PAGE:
Hyperpigmentation occurs because of excess production of melanin. Melanin is a pigment that gives the skin its color and is produced by the skin cells called melanocytes. Some of the causes of hyperpigmentation include:
- Excess sun exposure
- Certain chemotherapy drugs
- Certain medical conditions such as systemic lupus erythematosus (SLE)
- Chemical or physical injury
- Inflammatory diseases
- Tobacco smoking
- Hormonal causes
- Certain ethnic races
- Repeated contact with cosmetic products
- Prolonged exposure to a variety of topical products
- Contact with plants containing furocoumarins
- Constant scratching or other minor trauma to the skin
- Exposures to moderate heat or infrared radiations
Some of the medical conditions causing hyperpigmentation include:
- Addison’s disease (a disorder of the adrenal glands where they do not produce enough steroid hormones)
- Diabetic dermopathy (pigmentation spots occurring in the thigh areas of people with diabetes)
- Acanthosis nigricans (a skin condition causing dark discoloration in the body folds and creases)
- Hereditary hemochromatosis (a genetic disorder of iron overload)
- Post-chikungunya fever pigmentation
- Lichen planus pigmentosus (a chronic inflammatory skin condition affecting the skin)
- Actinic lichen planus (an inflammatory disorder of the skin)
What is hyperpigmentation?
Hyperpigmentation is the darkening of the skin more than the surrounding areas. It can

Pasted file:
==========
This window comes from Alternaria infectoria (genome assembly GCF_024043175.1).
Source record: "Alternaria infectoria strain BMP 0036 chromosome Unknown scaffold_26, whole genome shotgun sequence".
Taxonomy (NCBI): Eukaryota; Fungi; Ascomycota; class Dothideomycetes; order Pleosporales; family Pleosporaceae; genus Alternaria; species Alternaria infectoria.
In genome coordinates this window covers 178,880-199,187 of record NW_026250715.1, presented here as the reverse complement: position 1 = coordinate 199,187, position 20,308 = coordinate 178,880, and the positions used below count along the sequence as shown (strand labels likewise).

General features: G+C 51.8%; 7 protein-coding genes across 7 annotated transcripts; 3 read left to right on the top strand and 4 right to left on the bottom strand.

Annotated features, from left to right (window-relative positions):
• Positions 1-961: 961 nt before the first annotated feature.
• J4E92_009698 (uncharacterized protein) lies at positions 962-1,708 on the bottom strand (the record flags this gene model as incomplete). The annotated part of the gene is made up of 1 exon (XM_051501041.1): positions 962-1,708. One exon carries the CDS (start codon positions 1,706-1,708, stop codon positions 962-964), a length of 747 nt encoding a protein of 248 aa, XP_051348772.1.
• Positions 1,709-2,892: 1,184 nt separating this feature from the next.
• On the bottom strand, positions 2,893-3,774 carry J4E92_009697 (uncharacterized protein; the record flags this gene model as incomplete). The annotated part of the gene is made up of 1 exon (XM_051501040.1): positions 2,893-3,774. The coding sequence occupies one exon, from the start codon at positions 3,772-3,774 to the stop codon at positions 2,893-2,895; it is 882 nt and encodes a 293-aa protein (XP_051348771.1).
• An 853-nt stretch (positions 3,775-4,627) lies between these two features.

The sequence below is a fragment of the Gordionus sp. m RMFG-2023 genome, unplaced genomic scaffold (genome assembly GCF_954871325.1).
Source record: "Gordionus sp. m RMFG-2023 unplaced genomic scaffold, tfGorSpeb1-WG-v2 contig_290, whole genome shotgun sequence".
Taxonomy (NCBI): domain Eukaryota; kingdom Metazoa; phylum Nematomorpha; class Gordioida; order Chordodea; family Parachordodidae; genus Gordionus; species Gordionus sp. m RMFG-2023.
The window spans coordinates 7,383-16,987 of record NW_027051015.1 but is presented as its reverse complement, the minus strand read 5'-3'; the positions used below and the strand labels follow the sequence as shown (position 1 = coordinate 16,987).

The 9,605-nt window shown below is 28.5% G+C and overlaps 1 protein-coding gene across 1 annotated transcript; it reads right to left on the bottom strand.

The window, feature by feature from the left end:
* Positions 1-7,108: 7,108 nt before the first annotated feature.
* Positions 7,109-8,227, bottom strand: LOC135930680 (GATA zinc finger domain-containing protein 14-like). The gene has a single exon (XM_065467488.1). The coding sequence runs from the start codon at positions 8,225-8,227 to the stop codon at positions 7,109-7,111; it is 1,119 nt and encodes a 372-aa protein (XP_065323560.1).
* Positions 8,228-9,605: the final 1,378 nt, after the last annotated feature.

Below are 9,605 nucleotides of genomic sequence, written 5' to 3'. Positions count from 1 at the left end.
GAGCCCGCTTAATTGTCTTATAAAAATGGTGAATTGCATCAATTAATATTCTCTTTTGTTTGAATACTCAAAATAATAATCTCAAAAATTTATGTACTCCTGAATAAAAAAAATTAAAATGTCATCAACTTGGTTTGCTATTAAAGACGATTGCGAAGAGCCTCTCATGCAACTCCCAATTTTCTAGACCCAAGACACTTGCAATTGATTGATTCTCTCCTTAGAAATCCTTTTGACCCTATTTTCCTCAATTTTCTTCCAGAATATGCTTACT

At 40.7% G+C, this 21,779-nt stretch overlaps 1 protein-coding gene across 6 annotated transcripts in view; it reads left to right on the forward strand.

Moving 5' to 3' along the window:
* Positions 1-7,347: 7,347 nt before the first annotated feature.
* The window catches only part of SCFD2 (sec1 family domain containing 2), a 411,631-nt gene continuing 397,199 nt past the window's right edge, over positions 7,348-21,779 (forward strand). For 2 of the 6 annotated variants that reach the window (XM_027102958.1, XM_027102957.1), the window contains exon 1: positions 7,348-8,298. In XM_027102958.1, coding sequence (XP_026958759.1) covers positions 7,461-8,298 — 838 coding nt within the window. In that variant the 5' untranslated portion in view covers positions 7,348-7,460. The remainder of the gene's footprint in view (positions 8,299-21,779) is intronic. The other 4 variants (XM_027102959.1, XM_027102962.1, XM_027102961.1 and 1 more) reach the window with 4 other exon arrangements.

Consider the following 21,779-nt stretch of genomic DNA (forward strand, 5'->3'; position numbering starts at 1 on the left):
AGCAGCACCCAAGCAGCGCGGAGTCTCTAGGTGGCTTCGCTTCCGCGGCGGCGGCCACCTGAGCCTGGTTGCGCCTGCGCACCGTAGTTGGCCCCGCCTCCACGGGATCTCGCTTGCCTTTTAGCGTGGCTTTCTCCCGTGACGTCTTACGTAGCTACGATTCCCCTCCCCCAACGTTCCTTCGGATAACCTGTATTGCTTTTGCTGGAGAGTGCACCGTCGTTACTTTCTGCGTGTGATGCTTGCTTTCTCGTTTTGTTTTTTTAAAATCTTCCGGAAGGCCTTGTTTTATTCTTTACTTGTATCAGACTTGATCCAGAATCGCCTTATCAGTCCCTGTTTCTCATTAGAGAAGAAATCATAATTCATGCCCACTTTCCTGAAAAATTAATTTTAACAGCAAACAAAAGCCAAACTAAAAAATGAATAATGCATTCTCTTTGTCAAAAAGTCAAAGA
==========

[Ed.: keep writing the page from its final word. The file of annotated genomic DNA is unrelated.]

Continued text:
- occur in small patches.
- cover large areas.
- affect the entire body.
Although hyperpigmentation doesn’t cause any harm, it may be a symptom of another medical condition.
There are several types of hyperpigmentation. The most common ones include:
- Melasma: It typically affects the sun-exposed areas of the face or stomach. It is common in people with darker complexion who live in places with intense ultraviolet (UV) radiation exposure.
- Sunspot: Sunspots or solar lentigines are tan to dark brown spots that occur on sun-exposed areas such as the face, hands, forearms, upper chest, and upper back. It usually occurs due to chronic sun exposure.
- Post-inflammatory hyperpigmentation: It occurs due to an injury or inflammation to the skin. Acne is the most common cause of this type.
How is hyperpigmentation treated?
The general approach to hyperpigmentation treatment involves:
- Sun protection: People with pigmentation should prevent sun exposure between 11:00 a.m. and 4:00 p.m. Some of the common ways to combat sun exposure include:
- Cosmetic camouflage (hiding the pigmented areas using cosmetics)
- Chemical peels
- Topical therapies
- Laser therapy
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Common Medical Abbreviations & Terms
Doctors, pharmacists, and other health-care professionals use abbreviations, acronyms, and other terminology for instructions and information in regard to a patient's health condition, prescription drugs they are to take, or medical procedures that have been ordered. There is no approved this list of common medical abbreviations, acronyms, and terminology used by doctors and other health- care professionals. You can use this list of medical abbreviations and acronyms written by our doctors the next time you can't understand what is on your prescription package, blood test results, or medical procedure orders. Examples include: